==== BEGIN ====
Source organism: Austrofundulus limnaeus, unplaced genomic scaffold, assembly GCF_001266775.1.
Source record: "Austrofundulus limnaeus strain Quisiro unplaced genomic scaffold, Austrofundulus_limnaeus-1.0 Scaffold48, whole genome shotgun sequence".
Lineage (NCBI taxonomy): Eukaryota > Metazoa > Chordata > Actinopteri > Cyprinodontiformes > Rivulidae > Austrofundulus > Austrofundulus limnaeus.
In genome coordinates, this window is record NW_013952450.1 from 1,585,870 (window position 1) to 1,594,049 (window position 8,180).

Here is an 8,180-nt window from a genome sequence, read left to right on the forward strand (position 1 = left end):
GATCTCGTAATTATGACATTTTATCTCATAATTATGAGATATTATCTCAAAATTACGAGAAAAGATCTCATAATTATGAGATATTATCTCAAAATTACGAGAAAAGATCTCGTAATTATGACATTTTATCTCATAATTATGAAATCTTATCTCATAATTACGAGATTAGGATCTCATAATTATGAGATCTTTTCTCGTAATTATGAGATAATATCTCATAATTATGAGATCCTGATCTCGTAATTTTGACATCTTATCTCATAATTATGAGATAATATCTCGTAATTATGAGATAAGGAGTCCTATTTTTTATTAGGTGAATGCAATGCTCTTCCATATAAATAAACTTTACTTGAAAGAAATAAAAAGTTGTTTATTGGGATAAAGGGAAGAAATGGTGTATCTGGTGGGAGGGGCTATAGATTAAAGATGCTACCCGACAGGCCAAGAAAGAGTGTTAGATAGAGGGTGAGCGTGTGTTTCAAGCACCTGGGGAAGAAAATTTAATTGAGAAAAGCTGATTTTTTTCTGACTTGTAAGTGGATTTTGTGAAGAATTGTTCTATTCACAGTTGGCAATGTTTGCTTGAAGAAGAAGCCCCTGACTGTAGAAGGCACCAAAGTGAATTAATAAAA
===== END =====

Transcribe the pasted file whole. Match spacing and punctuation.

Source organism: Austrofundulus limnaeus, unplaced genomic scaffold, assembly GCF_001266775.1.
Source record: "Austrofundulus limnaeus strain Quisiro unplaced genomic scaffold, Austrofundulus_limnaeus-1.0 Scaffold48, whole genome shotgun sequence".
Lineage (NCBI taxonomy): Eukaryota > Metazoa > Chordata > Actinopteri > Cyprinodontiformes > Rivulidae > Austrofundulus > Austrofundulus limnaeus.
In genome coordinates, this window is record NW_013952450.1 from 1,585,870 (window position 1) to 1,594,049 (window position 8,180).

Here is an 8,180-nt window from a genome sequence, read left to right on the forward strand (position 1 = left end):
GATCTCGTAATTATGACATTTTATCTCATAATTATGAGATATTATCTCAAAATTACGAGAAAAGATCTCATAATTATGAGATATTATCTCAAAATTACGAGAAAAGATCTCGTAATTATGACATTTTATCTCATAATTATGAAATCTTATCTCATAATTACGAGATTAGGATCTCATAATTATGAGATCTTTTCTCGTAATTATGAGATAATATCTCATAATTATGAGATCCTGATCTCGTAATTTTGACATCTTATCTCATAATTATGAGATAATATCTCGTAATTATGAGATAAGGAGTCCTATTTTTTATTAGGTGAATGCAATGCTCTTCCATATAAATAAACTTTACTTGAAAGAAATAAAAAGTTGTTTATTGGGATAAAGGGAAGAAATGGTGTATCTGGTGGGAGGGGCTATAGATTAAAGATGCTACCCGACAGGCCAAGAAAGAGTGTTAGATAGAGGGTGAGCGTGTGTTTCAAGCACCTGGGGAAGAAAATTTAATTGAGAAAAGCTGATTTTTTTCTGACTTGTAAGTGGATTTTGTGAAGAATTGTTCTATTCACAGTTGGCAATGTTTGCTTGAAGAAGAAGCCCCTGACTGTAGAAGGCACCAAAGTGAATTAATAAAA